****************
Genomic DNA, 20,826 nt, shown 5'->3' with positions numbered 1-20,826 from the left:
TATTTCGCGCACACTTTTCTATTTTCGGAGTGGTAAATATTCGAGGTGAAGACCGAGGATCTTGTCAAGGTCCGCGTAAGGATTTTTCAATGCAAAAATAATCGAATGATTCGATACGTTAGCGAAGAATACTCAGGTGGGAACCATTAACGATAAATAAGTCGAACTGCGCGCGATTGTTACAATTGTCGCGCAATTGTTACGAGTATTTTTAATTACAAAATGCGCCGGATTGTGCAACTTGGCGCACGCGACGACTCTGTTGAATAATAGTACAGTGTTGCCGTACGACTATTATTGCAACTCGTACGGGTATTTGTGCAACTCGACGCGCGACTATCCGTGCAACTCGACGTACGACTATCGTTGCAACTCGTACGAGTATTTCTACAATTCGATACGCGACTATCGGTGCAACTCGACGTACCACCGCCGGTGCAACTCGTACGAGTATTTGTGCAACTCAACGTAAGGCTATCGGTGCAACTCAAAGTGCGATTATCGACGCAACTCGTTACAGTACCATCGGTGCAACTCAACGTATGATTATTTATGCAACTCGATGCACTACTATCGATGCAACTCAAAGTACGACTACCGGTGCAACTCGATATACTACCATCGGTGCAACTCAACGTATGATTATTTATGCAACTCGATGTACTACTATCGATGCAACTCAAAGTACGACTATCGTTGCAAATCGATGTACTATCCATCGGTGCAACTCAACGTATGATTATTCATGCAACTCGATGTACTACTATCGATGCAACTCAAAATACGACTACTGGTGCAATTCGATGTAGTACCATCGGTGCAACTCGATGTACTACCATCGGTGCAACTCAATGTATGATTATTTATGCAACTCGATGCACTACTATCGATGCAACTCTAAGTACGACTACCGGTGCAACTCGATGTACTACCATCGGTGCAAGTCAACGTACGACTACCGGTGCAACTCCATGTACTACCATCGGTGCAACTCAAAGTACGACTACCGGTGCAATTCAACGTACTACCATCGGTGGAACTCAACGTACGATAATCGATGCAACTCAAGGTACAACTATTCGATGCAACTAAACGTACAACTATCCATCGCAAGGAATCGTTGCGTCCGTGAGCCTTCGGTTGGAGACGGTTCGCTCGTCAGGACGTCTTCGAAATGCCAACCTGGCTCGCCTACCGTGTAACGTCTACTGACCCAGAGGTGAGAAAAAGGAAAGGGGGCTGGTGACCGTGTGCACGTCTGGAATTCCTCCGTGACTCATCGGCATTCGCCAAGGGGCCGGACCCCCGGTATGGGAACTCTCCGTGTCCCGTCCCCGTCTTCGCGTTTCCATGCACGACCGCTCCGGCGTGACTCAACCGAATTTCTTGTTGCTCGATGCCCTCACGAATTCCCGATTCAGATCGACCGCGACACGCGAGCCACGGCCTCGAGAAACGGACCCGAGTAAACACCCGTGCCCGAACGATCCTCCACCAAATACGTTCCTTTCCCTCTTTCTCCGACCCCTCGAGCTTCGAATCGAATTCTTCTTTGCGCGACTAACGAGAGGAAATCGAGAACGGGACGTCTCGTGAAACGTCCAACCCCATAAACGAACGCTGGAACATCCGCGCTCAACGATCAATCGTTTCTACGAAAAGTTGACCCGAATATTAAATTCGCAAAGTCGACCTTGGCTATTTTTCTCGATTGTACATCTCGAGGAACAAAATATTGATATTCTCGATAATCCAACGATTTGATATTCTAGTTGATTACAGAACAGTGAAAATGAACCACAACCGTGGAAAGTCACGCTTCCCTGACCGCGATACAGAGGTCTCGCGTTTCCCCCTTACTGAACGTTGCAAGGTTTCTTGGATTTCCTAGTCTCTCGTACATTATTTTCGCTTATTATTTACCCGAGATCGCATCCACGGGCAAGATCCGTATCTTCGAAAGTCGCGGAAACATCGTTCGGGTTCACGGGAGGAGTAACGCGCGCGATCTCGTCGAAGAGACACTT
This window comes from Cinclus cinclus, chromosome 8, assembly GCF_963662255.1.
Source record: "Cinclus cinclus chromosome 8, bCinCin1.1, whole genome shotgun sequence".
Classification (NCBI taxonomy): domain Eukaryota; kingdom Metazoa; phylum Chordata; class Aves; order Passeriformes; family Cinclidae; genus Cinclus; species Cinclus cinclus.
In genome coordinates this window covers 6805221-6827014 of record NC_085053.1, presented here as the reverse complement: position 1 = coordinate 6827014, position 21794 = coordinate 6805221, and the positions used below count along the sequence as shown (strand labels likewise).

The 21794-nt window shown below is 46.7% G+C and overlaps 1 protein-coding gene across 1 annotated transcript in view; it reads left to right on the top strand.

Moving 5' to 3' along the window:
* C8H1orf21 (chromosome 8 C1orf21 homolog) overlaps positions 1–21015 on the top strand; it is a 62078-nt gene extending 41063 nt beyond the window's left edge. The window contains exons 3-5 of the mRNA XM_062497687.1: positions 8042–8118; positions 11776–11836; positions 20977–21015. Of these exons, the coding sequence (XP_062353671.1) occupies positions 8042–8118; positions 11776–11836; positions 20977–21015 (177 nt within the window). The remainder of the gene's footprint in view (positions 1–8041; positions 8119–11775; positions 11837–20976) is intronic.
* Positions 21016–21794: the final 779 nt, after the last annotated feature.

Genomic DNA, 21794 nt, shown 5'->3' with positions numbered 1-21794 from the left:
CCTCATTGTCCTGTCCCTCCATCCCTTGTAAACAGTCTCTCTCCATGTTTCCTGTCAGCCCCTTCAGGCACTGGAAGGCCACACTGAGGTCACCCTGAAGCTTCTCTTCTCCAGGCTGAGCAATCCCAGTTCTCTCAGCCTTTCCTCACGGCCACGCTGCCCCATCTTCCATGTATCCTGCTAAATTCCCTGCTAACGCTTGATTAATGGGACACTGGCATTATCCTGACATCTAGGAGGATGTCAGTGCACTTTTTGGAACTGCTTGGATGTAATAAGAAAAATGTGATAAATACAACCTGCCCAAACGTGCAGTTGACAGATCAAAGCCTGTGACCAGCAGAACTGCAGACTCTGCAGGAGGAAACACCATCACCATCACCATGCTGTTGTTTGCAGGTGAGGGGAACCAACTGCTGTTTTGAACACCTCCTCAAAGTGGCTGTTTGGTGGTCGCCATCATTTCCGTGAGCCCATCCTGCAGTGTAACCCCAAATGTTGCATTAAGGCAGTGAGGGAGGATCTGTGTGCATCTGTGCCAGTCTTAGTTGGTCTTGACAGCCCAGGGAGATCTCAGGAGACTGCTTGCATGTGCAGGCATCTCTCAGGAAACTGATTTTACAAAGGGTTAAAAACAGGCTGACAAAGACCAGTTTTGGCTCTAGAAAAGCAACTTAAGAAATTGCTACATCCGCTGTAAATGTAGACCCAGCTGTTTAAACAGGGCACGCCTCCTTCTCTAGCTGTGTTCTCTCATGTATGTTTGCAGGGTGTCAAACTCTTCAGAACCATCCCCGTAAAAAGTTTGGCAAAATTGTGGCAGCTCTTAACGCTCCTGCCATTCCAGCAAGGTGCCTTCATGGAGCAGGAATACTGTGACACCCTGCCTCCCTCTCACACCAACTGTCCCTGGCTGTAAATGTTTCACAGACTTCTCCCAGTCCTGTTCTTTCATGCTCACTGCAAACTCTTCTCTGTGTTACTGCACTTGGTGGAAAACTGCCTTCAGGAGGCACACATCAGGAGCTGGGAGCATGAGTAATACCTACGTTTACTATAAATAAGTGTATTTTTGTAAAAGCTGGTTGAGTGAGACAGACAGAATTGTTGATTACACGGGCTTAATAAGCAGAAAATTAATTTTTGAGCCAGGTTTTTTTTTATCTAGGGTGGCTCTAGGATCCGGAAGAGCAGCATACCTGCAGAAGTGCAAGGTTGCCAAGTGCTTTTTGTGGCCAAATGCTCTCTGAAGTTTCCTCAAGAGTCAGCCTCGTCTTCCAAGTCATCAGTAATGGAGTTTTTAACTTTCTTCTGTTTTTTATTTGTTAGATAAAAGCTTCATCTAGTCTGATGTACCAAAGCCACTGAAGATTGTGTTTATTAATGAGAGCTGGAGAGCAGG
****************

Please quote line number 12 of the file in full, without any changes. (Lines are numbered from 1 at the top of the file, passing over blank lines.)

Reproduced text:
CCTCATTGTCCTGTCCCTCCATCCCTTGTAAACAGTCTCTCTCCATGTTTCCTGTCAGCCCCTTCAGGCACTGGAAGGCCACACTGAGGTCACCCTGAAGCTTCTCTTCTCCAGGCTGAGCAATCCCAGTTCTCTCAGCCTTTCCTCACGGCCACGCTGCCCCATCTTCCATGTATCCTGCTAAATTCCCTGCTAACGCTTGATTAATGGGACACTGGCATTATCCTGACATCTAGGAGGATGTCAGTGCACTTTTTGGAACTGCTTGGATGTAATAAGAAAAATGTGATAAATACAACCTGCCCAAACGTGCAGTTGACAGATCAAAGCCTGTGACCAGCAGAACTGCAGACTCTGCAGGAGGAAACACCATCACCATCACCATGCTGTTGTTTGCAGGTGAGGGGAACCAACTGCTGTTTTGAACACCTCCTCAAAGTGGCTGTTTGGTGGTCGCCATCATTTCCGTGAGCCCATCCTGCAGTGTAACCCCAAATGTTGCATTAAGGCAGTGAGGGAGGATCTGTGTGCATCTGTGCCAGTCTTAGTTGGTCTTGACAGCCCAGGGAGATCTCAGGAGACTGCTTGCATGTGCAGGCATCTCTCAGGAAACTGATTTTACAAAGGGTTAAAAACAGGCTGACAAAGACCAGTTTTGGCTCTAGAAAAGCAACTTAAGAAATTGCTACATCCGCTGTAAATGTAGACCCAGCTGTTTAAACAGGGCACGCCTCCTTCTCTAGCTGTGTTCTCTCATGTATGTTTGCAGGGTGTCAAACTCTTCAGAACCATCCCCGTAAAAAGTTTGGCAAAATTGTGGCAGCTCTTAACGCTCCTGCCATTCCAGCAAGGTGCCTTCATGGAGCAGGAATACTGTGACACCCTGCCTCCCTCTCACACCAACTGTCCCTGGCTGTAAATGTTTCACAGACTTCTCCCAGTCCTGTTCTTTCATGCTCACTGCAAACTCTTCTCTGTGTTACTGCACTTGGTGGAAAACTGCCTTCAGGAGGCACACATCAGGAGCTGGGAGCATGAGTAATACCTACGTTTACTATAAATAAGTGTATTTTTGTAAAAGCTGGTTGAGTGAGACAGACAGAATTGTTGATTACACGGGCTTAATAAGCAGAAAATTAATTTTTGAGCCAGGTTTTTTTTTATCTAGGGTGGCTCTAGGATCCGGAAGAGCAGCATACCTGCAGAAGTGCAAGGTTGCCAAGTGCTTTTTGTGGCCAAATGCTCTCTGAAGTTTCCTCAAGAGTCAGCCTCGTCTTCCAAGTCATCAGTAATGGAGTTTTTAACTTTCTTCTGTTTTTTATTTGTTAGATAAAAGCTTCATCTAGTCTGATGTACCAAAGCCACTGAAGATTGTGTTTATTAATGAGAGCTGGAGAGCAGG